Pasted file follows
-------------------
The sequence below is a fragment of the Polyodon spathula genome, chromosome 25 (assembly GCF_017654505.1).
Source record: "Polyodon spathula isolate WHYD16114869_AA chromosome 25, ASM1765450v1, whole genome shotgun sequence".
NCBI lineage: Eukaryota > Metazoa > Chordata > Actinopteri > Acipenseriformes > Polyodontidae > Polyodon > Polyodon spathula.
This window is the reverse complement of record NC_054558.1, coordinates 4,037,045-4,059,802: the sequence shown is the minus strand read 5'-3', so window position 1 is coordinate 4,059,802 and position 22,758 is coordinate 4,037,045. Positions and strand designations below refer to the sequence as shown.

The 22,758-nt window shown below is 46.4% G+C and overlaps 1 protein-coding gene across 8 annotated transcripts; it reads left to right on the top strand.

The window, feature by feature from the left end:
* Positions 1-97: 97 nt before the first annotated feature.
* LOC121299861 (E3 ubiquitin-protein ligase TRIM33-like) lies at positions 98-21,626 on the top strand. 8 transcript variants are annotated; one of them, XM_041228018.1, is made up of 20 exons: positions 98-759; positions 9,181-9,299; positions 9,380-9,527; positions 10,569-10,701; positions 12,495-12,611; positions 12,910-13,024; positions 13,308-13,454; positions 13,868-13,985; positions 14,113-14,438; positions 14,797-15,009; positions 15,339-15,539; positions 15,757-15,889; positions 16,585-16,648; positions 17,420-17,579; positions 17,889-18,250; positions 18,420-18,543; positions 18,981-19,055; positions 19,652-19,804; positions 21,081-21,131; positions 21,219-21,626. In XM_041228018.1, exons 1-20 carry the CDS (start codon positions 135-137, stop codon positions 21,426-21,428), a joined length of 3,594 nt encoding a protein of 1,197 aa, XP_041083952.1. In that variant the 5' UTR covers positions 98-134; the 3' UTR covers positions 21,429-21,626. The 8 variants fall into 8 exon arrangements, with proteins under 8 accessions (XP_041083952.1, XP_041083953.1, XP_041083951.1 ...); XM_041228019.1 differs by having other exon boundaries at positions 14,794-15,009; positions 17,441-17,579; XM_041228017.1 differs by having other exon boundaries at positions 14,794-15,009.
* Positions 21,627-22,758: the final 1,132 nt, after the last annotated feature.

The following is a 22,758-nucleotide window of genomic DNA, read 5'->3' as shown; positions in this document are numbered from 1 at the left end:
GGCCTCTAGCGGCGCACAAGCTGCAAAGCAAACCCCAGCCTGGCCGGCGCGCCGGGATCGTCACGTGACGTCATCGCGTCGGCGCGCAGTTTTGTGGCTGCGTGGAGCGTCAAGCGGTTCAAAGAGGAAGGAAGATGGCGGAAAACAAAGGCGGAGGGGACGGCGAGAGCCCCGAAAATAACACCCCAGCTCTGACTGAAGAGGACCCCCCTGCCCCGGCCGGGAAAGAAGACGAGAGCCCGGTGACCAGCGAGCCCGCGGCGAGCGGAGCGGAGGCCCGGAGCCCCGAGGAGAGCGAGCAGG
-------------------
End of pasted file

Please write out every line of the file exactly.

The sequence below is a fragment of the Polyodon spathula genome, chromosome 25 (assembly GCF_017654505.1).
Source record: "Polyodon spathula isolate WHYD16114869_AA chromosome 25, ASM1765450v1, whole genome shotgun sequence".
NCBI lineage: Eukaryota > Metazoa > Chordata > Actinopteri > Acipenseriformes > Polyodontidae > Polyodon > Polyodon spathula.
This window is the reverse complement of record NC_054558.1, coordinates 4,037,045-4,059,802: the sequence shown is the minus strand read 5'-3', so window position 1 is coordinate 4,059,802 and position 22,758 is coordinate 4,037,045. Positions and strand designations below refer to the sequence as shown.

The 22,758-nt window shown below is 46.4% G+C and overlaps 1 protein-coding gene across 8 annotated transcripts; it reads left to right on the top strand.

The window, feature by feature from the left end:
* Positions 1-97: 97 nt before the first annotated feature.
* LOC121299861 (E3 ubiquitin-protein ligase TRIM33-like) lies at positions 98-21,626 on the top strand. 8 transcript variants are annotated; one of them, XM_041228018.1, is made up of 20 exons: positions 98-759; positions 9,181-9,299; positions 9,380-9,527; positions 10,569-10,701; positions 12,495-12,611; positions 12,910-13,024; positions 13,308-13,454; positions 13,868-13,985; positions 14,113-14,438; positions 14,797-15,009; positions 15,339-15,539; positions 15,757-15,889; positions 16,585-16,648; positions 17,420-17,579; positions 17,889-18,250; positions 18,420-18,543; positions 18,981-19,055; positions 19,652-19,804; positions 21,081-21,131; positions 21,219-21,626. In XM_041228018.1, exons 1-20 carry the CDS (start codon positions 135-137, stop codon positions 21,426-21,428), a joined length of 3,594 nt encoding a protein of 1,197 aa, XP_041083952.1. In that variant the 5' UTR covers positions 98-134; the 3' UTR covers positions 21,429-21,626. The 8 variants fall into 8 exon arrangements, with proteins under 8 accessions (XP_041083952.1, XP_041083953.1, XP_041083951.1 ...); XM_041228019.1 differs by having other exon boundaries at positions 14,794-15,009; positions 17,441-17,579; XM_041228017.1 differs by having other exon boundaries at positions 14,794-15,009.
* Positions 21,627-22,758: the final 1,132 nt, after the last annotated feature.

The following is a 22,758-nucleotide window of genomic DNA, read 5'->3' as shown; positions in this document are numbered from 1 at the left end:
GGCCTCTAGCGGCGCACAAGCTGCAAAGCAAACCCCAGCCTGGCCGGCGCGCCGGGATCGTCACGTGACGTCATCGCGTCGGCGCGCAGTTTTGTGGCTGCGTGGAGCGTCAAGCGGTTCAAAGAGGAAGGAAGATGGCGGAAAACAAAGGCGGAGGGGACGGCGAGAGCCCCGAAAATAACACCCCAGCTCTGACTGAAGAGGACCCCCCTGCCCCGGCCGGGAAAGAAGACGAGAGCCCGGTGACCAGCGAGCCCGCGGCGAGCGGAGCGGAGGCCCGGAGCCCCGAGGAGAGCGAGCAGG